In this news, we discuss the Airbus re-sells six unwanted jets built for AirAsia.
PARIS (Reuters) – Airbus has found buyers for six A320neo family jets rejected by one of its main customers, Malaysia’s AirAsia, as it makes up for a surplus left by the coronavirus crisis, sources said. sector.
Unwanted jets have become an emblem of the problems induced by a pandemic in the aerospace industry which have added to a cold in the relations between two of its main players.
Tensions became unusually public when Airbus in April issued tenders for six jets that AirAsia had not taken delivery of.
He has now found housing for the six, the last of which is delivered this month, a European industry source told Reuters. Airbus did not provide any comments.
Airbus has continuously increased its deliveries by signing agreements with airlines to reschedule deliveries or stock jets.
He said last month that he had reduced an overhang he had not been able to deliver during the crisis from 10 units to 135 jets. AirAsia’s order redeployment is expected to further reduce the surplus, with deliveries peaking in production in November.
Airbus is seeing strong demand, relative to the rest of the struggling industry, for its A321neo aircraft, and the aircraft has generally retained its value, the European source said. He is sticking to plans to increase the production of single-aisle jets.
The A321neo competes with the two larger versions of the Boeing 737 MAX, which was approved last week for entry into service after a 20-month grounding following two crashes.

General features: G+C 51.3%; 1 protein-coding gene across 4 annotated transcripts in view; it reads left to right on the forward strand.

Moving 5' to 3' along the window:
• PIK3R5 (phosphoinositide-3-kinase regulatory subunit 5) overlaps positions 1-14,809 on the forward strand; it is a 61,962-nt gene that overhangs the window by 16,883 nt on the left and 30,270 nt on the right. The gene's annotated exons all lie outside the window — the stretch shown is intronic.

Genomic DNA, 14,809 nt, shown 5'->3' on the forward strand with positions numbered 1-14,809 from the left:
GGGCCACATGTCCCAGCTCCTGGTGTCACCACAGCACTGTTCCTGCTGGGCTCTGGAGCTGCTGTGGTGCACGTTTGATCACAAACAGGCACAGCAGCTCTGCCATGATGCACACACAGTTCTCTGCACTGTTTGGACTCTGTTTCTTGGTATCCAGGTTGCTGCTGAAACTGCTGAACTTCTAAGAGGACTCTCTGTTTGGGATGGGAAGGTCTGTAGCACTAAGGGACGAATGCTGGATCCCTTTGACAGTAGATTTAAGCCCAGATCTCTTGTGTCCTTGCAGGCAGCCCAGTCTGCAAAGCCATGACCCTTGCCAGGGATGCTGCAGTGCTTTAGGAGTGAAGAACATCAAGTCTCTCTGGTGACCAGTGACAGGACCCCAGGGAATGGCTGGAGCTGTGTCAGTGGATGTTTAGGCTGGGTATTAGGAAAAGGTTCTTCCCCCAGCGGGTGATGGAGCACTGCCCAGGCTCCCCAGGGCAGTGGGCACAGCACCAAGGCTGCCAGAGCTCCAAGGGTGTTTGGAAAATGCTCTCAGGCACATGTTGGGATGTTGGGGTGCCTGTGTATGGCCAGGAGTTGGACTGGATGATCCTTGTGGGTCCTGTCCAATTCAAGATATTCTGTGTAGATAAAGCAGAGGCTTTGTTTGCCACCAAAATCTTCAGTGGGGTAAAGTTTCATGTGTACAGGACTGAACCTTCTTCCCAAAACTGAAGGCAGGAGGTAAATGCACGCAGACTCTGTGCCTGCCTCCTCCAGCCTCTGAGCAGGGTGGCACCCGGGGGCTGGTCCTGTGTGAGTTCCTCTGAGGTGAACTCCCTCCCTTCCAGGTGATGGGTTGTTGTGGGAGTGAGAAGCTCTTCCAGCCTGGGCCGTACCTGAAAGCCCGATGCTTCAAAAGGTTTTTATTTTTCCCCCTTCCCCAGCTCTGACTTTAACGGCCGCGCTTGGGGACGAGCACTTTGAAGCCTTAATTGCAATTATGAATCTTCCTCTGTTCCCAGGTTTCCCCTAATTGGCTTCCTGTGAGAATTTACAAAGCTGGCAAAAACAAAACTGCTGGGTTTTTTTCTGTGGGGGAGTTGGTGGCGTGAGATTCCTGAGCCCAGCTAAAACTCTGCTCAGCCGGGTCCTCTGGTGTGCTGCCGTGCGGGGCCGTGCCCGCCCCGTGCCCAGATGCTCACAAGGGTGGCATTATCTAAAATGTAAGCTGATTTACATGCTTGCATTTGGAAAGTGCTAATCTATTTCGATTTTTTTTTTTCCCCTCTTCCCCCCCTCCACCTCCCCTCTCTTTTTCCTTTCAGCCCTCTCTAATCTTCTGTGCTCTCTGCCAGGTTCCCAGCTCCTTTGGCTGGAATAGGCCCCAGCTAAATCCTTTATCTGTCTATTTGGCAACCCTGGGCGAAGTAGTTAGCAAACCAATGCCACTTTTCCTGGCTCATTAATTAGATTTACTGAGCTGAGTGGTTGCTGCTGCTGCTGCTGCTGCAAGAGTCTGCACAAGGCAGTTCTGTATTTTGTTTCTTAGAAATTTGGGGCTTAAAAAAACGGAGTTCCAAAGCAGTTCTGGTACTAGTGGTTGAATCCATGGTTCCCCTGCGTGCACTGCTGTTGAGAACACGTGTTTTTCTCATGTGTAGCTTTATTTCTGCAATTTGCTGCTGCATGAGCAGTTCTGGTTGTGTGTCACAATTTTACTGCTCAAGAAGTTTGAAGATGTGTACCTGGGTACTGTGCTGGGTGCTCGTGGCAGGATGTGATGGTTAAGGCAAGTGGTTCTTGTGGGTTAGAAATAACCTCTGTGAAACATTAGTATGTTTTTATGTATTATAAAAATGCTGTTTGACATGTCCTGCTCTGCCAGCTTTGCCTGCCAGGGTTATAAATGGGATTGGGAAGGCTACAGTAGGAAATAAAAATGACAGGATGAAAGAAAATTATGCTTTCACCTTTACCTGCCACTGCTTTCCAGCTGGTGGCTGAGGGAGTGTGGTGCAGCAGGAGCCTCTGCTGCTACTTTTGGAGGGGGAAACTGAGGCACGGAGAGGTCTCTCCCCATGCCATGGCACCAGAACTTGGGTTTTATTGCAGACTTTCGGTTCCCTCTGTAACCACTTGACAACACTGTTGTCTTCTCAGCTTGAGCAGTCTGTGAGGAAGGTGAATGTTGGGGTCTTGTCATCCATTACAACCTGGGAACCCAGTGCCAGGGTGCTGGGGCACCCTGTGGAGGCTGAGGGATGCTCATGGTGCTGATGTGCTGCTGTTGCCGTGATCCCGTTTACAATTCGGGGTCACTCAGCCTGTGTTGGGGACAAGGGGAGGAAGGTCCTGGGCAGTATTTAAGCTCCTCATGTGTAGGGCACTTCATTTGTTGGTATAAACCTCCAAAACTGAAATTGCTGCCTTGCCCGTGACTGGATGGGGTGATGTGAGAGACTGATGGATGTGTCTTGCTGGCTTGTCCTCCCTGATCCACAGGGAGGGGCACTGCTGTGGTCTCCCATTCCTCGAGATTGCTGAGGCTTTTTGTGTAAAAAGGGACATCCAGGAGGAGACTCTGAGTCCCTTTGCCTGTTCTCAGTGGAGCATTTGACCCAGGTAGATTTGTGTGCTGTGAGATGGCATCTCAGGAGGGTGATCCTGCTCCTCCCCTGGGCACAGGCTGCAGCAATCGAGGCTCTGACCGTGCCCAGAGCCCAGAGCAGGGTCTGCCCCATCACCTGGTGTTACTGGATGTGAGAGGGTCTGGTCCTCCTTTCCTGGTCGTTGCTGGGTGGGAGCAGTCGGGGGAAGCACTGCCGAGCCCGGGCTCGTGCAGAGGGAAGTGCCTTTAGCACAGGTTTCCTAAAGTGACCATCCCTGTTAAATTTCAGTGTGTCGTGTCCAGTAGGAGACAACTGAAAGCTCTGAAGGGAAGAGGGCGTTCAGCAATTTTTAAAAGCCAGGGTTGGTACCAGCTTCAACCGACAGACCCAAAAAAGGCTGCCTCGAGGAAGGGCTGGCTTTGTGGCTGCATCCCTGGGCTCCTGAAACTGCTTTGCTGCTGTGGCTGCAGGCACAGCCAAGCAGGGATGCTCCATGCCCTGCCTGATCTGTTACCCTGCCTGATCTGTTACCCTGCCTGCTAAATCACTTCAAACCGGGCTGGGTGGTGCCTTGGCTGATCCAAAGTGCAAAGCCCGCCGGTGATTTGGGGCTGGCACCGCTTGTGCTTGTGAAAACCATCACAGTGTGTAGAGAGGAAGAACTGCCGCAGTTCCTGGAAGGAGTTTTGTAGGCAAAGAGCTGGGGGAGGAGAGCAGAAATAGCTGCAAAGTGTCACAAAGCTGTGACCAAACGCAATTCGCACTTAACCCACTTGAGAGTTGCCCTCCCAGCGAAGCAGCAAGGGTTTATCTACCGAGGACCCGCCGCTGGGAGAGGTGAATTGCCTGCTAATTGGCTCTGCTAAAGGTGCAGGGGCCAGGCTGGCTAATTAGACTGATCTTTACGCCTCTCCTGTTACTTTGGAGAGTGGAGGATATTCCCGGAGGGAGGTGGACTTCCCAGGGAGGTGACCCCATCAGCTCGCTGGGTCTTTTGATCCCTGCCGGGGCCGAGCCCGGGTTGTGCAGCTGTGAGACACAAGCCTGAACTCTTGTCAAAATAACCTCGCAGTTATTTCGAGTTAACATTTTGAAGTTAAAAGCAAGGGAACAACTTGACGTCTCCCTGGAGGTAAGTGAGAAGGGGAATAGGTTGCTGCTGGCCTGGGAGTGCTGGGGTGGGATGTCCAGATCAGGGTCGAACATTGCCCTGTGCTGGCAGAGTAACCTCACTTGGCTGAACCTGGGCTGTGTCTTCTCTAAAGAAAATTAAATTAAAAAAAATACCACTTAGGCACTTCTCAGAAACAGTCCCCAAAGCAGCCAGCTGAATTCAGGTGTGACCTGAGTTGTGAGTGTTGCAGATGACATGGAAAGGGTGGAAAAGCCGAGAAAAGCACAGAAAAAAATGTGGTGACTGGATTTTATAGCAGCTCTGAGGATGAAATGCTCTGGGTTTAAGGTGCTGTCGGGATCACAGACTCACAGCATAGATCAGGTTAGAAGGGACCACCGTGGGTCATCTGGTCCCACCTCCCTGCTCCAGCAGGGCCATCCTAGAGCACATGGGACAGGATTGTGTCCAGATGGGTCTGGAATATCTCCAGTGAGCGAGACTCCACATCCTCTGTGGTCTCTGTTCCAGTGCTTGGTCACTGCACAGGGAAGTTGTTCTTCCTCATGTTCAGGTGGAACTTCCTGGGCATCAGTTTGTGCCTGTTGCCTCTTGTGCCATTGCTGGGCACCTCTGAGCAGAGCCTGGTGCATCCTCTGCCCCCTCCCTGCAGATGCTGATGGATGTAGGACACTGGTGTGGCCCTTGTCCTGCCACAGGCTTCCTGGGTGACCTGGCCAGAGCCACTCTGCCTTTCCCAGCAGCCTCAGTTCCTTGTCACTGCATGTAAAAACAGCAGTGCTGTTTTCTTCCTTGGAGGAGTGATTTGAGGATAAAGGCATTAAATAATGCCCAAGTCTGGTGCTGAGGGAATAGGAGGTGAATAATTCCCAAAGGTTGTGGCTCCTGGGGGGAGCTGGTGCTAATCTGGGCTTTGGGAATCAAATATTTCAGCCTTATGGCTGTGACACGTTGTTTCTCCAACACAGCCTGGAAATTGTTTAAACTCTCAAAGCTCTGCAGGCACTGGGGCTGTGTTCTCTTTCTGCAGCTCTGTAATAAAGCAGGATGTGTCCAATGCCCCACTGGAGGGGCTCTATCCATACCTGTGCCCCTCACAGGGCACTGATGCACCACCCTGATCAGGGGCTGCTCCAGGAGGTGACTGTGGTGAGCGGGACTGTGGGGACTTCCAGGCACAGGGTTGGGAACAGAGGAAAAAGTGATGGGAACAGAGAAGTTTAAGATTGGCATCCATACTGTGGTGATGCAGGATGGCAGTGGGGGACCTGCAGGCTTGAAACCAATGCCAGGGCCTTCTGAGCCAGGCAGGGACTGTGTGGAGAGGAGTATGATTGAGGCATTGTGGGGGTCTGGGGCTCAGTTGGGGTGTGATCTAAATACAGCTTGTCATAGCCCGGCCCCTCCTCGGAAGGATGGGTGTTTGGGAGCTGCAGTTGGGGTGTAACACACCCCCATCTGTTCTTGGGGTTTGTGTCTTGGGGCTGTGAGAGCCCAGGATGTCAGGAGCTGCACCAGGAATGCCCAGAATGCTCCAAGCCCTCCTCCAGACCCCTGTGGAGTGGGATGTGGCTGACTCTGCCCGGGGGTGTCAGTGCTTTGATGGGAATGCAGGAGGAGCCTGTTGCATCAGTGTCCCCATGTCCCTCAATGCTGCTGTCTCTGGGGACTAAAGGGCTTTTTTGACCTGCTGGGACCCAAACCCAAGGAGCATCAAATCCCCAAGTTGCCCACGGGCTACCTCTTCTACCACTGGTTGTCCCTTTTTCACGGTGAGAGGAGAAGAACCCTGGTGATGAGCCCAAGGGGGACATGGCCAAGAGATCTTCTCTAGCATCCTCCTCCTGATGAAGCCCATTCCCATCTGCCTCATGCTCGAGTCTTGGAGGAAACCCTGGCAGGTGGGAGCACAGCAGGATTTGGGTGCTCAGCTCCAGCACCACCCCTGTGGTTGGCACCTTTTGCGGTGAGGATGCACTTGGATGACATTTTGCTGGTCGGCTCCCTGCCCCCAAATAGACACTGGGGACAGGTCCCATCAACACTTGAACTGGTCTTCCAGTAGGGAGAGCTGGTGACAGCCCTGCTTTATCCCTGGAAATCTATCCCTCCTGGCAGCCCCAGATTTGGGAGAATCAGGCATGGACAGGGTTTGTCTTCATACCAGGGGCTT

Boeing is expected to resell dozens of 737 MAXs that buyers canceled during the grounding, which could lower prices.
According to UK-based consulting firm IBA Group, all planes lost value during the COVID-19 crisis, but the A321neo is trading around 5% below its inherent value while the MAX is 10% below – also injured by the recent grounding.
Doubts remain, however, about the demand for a bigger Airbus, the A330neo, whose biggest customer, AirAsia’s long-haul unit, Air Asia X, is seeking new funding to survive.
AirAsia announced in April that it would stop taking deliveries of all Airbus planes this year and review remaining orders.
The move heightened concerns about demand in Southeast Asia, which was already struggling with overcapacity before the crisis.
AirAsia’s relationship with Airbus was further clouded when it was embroiled in an Airbus corruption case before being cleared by local investigators, industry sources said.
AirAsia co-founders have denied any wrongdoing in a sports sponsorship deal cited in a larger Airbus corruption deal with prosecutors in January. The European source said AirAsia remains an important partner for Airbus.
Tim Hepher report; edited by Louise Heavens, Elaine Hardcastle and Kevin Liffey
Original © Thomson Reuters